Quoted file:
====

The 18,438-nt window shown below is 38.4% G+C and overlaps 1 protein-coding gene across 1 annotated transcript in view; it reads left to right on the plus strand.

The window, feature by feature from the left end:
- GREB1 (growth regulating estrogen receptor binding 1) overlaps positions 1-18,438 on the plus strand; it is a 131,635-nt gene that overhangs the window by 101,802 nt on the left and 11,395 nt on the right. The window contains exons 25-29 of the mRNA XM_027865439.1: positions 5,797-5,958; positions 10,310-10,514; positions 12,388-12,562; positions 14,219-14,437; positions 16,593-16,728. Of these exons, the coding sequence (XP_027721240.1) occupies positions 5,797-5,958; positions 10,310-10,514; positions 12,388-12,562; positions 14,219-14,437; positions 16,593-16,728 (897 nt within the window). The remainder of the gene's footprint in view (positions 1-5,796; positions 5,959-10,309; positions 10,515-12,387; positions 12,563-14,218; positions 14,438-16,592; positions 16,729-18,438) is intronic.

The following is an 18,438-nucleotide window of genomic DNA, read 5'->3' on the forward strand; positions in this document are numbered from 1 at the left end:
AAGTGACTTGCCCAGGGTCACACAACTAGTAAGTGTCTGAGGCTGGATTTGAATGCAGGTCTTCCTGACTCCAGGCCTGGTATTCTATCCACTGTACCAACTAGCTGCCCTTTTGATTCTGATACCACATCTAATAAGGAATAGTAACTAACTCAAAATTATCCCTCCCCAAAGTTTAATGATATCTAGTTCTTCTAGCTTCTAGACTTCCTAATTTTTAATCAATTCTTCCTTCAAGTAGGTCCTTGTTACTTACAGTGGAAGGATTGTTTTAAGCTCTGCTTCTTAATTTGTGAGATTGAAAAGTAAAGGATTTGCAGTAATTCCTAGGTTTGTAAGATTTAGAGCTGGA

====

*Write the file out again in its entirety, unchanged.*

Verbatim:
The 18,438-nt window shown below is 38.4% G+C and overlaps 1 protein-coding gene across 1 annotated transcript in view; it reads left to right on the plus strand.

The window, feature by feature from the left end:
- GREB1 (growth regulating estrogen receptor binding 1) overlaps positions 1-18,438 on the plus strand; it is a 131,635-nt gene that overhangs the window by 101,802 nt on the left and 11,395 nt on the right. The window contains exons 25-29 of the mRNA XM_027865439.1: positions 5,797-5,958; positions 10,310-10,514; positions 12,388-12,562; positions 14,219-14,437; positions 16,593-16,728. Of these exons, the coding sequence (XP_027721240.1) occupies positions 5,797-5,958; positions 10,310-10,514; positions 12,388-12,562; positions 14,219-14,437; positions 16,593-16,728 (897 nt within the window). The remainder of the gene's footprint in view (positions 1-5,796; positions 5,959-10,309; positions 10,515-12,387; positions 12,563-14,218; positions 14,438-16,592; positions 16,729-18,438) is intronic.

The following is an 18,438-nucleotide window of genomic DNA, read 5'->3' on the forward strand; positions in this document are numbered from 1 at the left end:
AAGTGACTTGCCCAGGGTCACACAACTAGTAAGTGTCTGAGGCTGGATTTGAATGCAGGTCTTCCTGACTCCAGGCCTGGTATTCTATCCACTGTACCAACTAGCTGCCCTTTTGATTCTGATACCACATCTAATAAGGAATAGTAACTAACTCAAAATTATCCCTCCCCAAAGTTTAATGATATCTAGTTCTTCTAGCTTCTAGACTTCCTAATTTTTAATCAATTCTTCCTTCAAGTAGGTCCTTGTTACTTACAGTGGAAGGATTGTTTTAAGCTCTGCTTCTTAATTTGTGAGATTGAAAAGTAAAGGATTTGCAGTAATTCCTAGGTTTGTAAGATTTAGAGCTGGA